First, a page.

EXCLUSIVE: Private sector struggles to comply with new, sector-focused U.S. sanctions on Russia
By Brett Wolf, Compliance Complete
ST.LOUIS/NEW YORK, July 31, 2014 (Thomson Reuters Accelus) – New and more narrowly targeted U.S. financial sanctions against Russia have created headaches for Wall Street as banks and securities firms struggle to comply, industry sources said. The European Union is weighing similar measures.
The so-called “Sectoral Sanctions Identifications List,” or SSI List, is the first of its kind and was announced by President Barack Obama on July 16.
It targets key parts of the Russian energy and financial industries, including Rosneft, the flagship oil giant, and natural gas producer Novatek. But it differs from traditional U.S. sanctions, which entirely blacklisted targeted companies and effectively shut down their ability to do any business with U.S. firms.
Instead, the SSI List bars U.S. companies from engaging in any “new debt of longer than 90 days maturity or new equity” with designated firms, an effort intended to punish Russia by increasing its financing costs.
Obama told reporters the measures were “designed to have the maximum impact on Russia while limiting any spillover effects on American companies or those of our allies,” Reuters reported.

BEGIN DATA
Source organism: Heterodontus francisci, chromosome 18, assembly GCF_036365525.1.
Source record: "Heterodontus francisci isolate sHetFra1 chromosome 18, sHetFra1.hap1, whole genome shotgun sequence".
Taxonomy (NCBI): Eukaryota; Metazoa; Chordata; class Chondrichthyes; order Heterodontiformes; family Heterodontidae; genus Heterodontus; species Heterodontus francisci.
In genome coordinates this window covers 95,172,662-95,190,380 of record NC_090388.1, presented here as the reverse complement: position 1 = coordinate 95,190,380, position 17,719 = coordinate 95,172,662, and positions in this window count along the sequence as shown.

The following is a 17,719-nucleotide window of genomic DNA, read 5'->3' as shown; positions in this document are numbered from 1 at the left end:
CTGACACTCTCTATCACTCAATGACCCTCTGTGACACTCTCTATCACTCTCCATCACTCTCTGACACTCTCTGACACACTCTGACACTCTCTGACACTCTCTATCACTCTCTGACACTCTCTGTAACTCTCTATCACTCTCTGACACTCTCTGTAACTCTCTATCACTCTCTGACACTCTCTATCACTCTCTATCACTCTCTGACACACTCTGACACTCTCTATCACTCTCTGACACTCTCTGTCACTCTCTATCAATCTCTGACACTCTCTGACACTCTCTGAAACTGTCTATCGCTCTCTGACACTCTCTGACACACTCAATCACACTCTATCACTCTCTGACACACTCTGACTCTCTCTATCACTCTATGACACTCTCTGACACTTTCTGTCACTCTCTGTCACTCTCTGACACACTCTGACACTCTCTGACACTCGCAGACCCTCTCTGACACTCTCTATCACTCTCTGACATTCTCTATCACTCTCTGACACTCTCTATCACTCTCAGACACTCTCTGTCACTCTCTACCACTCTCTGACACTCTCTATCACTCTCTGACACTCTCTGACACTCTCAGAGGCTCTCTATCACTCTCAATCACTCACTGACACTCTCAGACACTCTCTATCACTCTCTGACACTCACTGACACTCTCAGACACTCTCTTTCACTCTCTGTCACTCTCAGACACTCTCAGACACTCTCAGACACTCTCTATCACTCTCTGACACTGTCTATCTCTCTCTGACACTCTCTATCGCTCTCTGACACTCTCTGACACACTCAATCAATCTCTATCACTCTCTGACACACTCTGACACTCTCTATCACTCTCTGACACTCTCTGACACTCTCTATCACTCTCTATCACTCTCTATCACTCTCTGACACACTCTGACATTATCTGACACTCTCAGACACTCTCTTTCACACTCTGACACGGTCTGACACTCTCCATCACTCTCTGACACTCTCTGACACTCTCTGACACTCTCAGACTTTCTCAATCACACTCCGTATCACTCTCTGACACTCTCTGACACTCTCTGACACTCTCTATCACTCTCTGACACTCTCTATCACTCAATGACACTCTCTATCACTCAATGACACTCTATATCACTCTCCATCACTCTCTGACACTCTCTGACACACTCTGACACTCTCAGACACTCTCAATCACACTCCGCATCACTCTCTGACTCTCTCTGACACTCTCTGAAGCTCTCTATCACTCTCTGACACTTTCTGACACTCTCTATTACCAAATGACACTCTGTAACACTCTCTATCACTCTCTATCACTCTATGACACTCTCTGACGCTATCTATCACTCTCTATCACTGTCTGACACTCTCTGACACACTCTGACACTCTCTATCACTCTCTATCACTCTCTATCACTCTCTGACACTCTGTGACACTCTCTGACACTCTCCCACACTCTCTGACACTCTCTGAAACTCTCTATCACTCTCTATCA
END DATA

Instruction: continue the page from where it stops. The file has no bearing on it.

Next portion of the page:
However, experts at U.S. banks and broker-dealers say the sanctions, which were issued by Treasury’s Office of Foreign Assets Control (OFAC), were too vague and in some instances left financial institutions guessing at how to comply. They now fear that the lack of specificity may leave them vulnerable to regulatory action in an aggressive enforcement environment.
“The lack of clarity in the sanctions is what is causing the (compliance) burden,” said Rob Rowe, a lawyer with the American Bankers Association’s Center for Legal and Regulatory Compliance. “OFAC definitely needs more staff to handle questions.”
OFAC spokeswoman Hagar Chemali said the agency provides as much guidance as possible and added that firms with questions can reach out directly on a case-by-case basis.
He said, for example, that because the sanctions block new loans to Russia through two development banks, Gazprombank and VEB, the effect on letters of credit is one issue that requires more clarity.
“For instance, what if the arrangement is for a trade deal that will take more than 90 days to complete but the letter of credit is less than 90 days? We’re trying to get a better feel for the impact but some of the large banks that are involved in trade finance are seeking clarity on these and other issues,” Rowe said.
OFAC had foreseen potential compliance challenges prior to issuing the sectoral sanctions. With help from the Securities and Exchange Commission (SEC) several months ago it solicited feedback from the private sector, sources familiar with the matter said.
But the questions put to the private sector were “kind of high-level” and “not product specific,” said a securities industry source. As a result, when OFAC issued the sanctions, confusion reigned, said the source, who spoke on condition of anonymity.